Cribbage is a very old game filled with strategy, skills, and even a kind of secret language only other players can speak. I've been playing for years and years. Since I love the game so much, and fabrication is my profession, you can probably guess that I build a lot of Cribbage boards. I would venture out to say that if I would have kept every board I made and gave out over the years, I would probably have one of the greatest custom cribbage board collections out there.
I made my first trip to New York over my birthday, and I was completely taken by how amazing that city truly is. Everything around me seemed to have so much character that if it could talk, it would tell you the greatest story of all time. It finally came down to the point where I realized that I have never built a cribbage board for myself. I have always built them and given them away as gifts. I decided it was time to finally own one of my own creations. With my recent New York trip still in my brain, and a select few pics for inspiration, here is my Brooklyn Board.
With a few pictures in hand, I set out to create the deck of the board first. I didn't have any pics of some of the floors I walked on and viewed there, but I knew exactly what I was aiming for on the deck of this board - distressed hardwood.
This really isn't terribly difficult to achieve. I've distressed a lot of materials over time, but at the same time, how do I make it so small, or to scale? I obviously cant expect a 1 x 6 plank of Pine to look right as a cribbage deck that is as wide as the plank itself. I was looking for something that would look more like a hardwood floor.
That's the point where I started digging through some scraps to see what I had laying around. It was really tough because anything I used to look like hardwood flooring would end up just showing a massive grain that was completely disproportionate. A few days before attempting this board, I had to make a repair to a neighbor's kitchen drawer. There in my scrap pile I found a large sheet of plywood. Cutting, lining up, sticking together, and sanding flat took about 3 hours. After a trim to length on both ends, I could start with the deck design.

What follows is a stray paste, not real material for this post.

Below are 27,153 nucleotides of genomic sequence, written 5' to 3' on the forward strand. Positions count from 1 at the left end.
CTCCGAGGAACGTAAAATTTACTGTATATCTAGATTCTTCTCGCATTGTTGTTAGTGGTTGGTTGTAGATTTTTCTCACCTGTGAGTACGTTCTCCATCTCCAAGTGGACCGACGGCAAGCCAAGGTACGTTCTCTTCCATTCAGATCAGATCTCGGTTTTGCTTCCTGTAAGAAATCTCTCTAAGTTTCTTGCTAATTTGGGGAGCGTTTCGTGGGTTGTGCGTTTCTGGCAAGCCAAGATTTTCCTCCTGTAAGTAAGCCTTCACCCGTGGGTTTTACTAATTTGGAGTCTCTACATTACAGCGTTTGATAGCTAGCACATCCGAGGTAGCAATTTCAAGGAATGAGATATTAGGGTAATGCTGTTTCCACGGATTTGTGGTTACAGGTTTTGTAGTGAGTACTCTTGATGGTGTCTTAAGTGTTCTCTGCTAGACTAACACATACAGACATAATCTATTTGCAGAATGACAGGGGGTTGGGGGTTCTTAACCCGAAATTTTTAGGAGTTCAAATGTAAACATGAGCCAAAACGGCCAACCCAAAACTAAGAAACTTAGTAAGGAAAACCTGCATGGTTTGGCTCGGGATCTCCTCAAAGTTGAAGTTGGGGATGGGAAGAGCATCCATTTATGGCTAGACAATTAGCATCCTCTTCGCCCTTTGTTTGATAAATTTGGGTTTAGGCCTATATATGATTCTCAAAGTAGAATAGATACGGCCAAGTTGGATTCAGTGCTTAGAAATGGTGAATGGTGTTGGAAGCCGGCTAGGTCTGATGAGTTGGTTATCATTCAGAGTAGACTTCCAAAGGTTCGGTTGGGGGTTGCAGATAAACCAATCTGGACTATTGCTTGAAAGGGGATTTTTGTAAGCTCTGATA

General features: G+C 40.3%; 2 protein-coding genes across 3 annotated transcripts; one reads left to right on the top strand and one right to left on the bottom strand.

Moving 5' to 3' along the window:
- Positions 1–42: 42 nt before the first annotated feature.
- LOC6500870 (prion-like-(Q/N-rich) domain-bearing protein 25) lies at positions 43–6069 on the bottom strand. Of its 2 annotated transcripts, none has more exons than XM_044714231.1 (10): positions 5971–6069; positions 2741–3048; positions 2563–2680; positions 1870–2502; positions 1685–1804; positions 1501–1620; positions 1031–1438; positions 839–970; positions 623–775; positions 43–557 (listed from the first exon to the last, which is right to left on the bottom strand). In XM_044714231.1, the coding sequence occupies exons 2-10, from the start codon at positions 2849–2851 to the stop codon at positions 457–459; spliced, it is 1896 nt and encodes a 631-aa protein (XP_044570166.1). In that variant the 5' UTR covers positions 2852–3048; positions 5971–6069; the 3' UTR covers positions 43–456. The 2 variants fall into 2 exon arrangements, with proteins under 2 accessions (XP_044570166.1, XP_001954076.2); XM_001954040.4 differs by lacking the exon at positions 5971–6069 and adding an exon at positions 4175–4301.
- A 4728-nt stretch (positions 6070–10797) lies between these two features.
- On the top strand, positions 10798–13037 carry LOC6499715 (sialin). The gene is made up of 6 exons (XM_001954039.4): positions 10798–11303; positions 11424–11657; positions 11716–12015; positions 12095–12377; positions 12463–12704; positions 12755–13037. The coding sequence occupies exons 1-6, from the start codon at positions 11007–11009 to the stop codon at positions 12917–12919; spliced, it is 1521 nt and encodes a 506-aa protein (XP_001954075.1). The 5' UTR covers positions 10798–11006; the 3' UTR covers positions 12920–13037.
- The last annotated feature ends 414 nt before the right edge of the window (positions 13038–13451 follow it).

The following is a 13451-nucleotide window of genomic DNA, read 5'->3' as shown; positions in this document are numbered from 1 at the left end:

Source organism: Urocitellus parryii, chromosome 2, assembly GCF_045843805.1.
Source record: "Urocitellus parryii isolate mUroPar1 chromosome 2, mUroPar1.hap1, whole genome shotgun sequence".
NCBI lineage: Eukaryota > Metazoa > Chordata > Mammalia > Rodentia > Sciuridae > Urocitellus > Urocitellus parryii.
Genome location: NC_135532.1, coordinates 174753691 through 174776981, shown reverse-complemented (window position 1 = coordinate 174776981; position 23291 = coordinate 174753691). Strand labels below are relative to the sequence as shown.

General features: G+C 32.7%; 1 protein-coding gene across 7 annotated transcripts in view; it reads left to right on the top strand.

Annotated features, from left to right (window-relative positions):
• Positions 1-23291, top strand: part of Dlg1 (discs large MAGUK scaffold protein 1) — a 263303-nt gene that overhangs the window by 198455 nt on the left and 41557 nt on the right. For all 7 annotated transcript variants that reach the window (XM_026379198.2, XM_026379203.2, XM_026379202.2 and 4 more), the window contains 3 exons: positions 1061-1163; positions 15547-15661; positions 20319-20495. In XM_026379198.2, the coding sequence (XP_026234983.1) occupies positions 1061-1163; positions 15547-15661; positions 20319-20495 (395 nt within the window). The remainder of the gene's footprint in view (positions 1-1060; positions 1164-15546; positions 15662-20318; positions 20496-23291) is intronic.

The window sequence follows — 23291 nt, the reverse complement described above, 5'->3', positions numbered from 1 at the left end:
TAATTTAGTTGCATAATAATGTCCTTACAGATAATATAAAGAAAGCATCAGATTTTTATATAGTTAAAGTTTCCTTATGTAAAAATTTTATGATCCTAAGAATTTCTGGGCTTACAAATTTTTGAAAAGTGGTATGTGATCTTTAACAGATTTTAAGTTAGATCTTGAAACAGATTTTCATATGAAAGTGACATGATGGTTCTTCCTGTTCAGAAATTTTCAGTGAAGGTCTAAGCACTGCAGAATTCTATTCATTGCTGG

Before I could get to cutting any holes for the board, I had to settle on my design. Cribbage boards are very easy to build in just about any fashion. You either build it traditional style, continuous style, 2 track or 3. That's pretty much it. All you need to know is what the "track" (rows and groups of holes) is going to look like and how many holes to put into it. Since I wasn't in the mood to drill 242 holes for a 2 track continuous board, I opted for a traditional board where each player, or team, doubles back up and down the track twice. This means I only need to drill 2 start/finish holes for each side, and 2 tracks of 60 holes each on each side. This also saves a lot of space on the board.
That extra space is being used for something I've always thought should be on a Cribbage board: a card holder. During game play, one card is flipped over at the beginning of each round of pegging. That card is typically put on top of the deck face up. I usually just toss the deck on to the top of the cribbage board during play since it doesn't always interfere with the pegs during a round. Well, I knew this board was going to be elevated once I built the frame structure, so might as well carve out a place for the cards to sit during on and off game play. This took roughly and hour or two to cut put with the router.
Designing the frame work was done before I even started the board. I knew I wanted a lattice bridge design based similarly to a Warren Truss style bridge with nice archways as the abutments. In fine New York style iron structure, I made sure to add "rivets" to every joint for the authentic look. Finishing the metal work would be nothing more than some clever paint tricks to make it look as if it was painted over more than 100 times. It's rough, it's old looking, and it looks like it will stand there for ever.
With all the cutting, welding, and fit checks complete, it was time to add the look. As is with most Fabricators and pro's, this is a closely guarded secret.
While I wont tell you "how" I execute a particular look and finish, I will kind of explain what I did as best as I can. First comes the sanding and coloring of the wood. There are hundreds of ways to color wood (not stain) and give it an aged feel and texture. It is mostly trial and error using all kinds of household stuff. Literally grab something common around the house that will discolor something else upon contact and see if it gives wood a different color or effect.
Once my distressed and patina look was achieved, I popped the holes in and shot the coating. The coating was another trick I use to give that exact look I want for age. Picture an aged floor that may have missed the stripping and waxing a few times. Aside from the high traffic areas, there should be a bit of a fog from not having any recent buffing work done. Obtaining that finish is another closely guarded secret of mine. It's tricky, and it can completely destroy your piece if you do it wrong. Luckily, I got it right again on this one. Finally - some pegs. You sure can't play a game without a set of pegs. These were nothing more than cut sheet metal that was looped with a set of pliers. It couldn't be simpler.